If you go to Singapore or Amsterdam or Seoul or Buenos Aires or Islamabad or Johannesburg or Tampa or Istanbul or Kyoto, you’ll find that the people differ wildly in the way they dress, in their marriage customs, in the holidays they observe, in their religious rituals, and so on, but they all expect the food to be under lock and key. It’s all owned, and if you want some, you’ll have to buy it.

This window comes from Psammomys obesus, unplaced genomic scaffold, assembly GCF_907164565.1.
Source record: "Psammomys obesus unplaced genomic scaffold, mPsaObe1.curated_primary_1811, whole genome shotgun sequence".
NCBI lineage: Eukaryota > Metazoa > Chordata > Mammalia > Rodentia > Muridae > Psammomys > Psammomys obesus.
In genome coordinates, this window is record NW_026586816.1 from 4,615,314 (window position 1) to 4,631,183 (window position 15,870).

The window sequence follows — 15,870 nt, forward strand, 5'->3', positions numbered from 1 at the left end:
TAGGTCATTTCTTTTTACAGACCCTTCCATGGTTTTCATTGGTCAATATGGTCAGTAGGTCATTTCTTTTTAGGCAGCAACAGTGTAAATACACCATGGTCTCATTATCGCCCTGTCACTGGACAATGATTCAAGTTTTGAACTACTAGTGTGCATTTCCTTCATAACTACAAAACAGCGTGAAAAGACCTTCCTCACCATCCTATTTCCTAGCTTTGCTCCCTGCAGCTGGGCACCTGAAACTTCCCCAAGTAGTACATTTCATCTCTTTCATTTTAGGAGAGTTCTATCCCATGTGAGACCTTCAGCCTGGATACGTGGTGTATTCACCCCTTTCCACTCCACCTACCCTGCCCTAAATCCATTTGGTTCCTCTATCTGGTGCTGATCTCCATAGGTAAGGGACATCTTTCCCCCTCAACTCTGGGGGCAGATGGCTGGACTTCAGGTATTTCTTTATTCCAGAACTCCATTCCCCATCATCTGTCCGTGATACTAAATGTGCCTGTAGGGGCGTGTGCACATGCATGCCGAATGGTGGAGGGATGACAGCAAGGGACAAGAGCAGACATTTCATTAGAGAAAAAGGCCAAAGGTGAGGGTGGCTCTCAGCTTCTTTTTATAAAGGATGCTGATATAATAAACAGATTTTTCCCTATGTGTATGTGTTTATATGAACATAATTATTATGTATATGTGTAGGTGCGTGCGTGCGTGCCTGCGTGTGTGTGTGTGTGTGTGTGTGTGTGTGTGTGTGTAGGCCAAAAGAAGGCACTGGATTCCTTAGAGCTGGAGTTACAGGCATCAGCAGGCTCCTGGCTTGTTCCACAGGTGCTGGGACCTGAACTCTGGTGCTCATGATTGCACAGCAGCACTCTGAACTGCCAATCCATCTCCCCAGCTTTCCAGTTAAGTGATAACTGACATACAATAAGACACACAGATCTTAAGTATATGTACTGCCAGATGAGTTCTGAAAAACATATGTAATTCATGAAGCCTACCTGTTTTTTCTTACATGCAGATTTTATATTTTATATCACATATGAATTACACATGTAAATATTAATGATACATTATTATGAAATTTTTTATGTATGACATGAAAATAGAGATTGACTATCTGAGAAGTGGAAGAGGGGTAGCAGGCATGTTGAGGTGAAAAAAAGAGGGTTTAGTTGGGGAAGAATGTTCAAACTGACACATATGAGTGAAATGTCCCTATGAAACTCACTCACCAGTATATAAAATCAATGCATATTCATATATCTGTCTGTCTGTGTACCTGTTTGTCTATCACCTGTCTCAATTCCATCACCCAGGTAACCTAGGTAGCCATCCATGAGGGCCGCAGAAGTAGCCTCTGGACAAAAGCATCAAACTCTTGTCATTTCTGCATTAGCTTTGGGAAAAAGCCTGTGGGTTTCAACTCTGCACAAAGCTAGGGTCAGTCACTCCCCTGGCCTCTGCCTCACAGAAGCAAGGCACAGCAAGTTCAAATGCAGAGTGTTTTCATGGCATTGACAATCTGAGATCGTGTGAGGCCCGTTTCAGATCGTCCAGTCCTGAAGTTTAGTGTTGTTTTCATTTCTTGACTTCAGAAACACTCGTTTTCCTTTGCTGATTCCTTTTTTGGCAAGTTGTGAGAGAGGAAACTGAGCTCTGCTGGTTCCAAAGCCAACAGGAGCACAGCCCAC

Food matters because it’s one of the things that forces us to live in this world — this tactile, physical, messy, and beautiful world — no matter how hard we try to escape into our minds and our ideals. Food is a reminder of our humanity, our fragility, our createdness.

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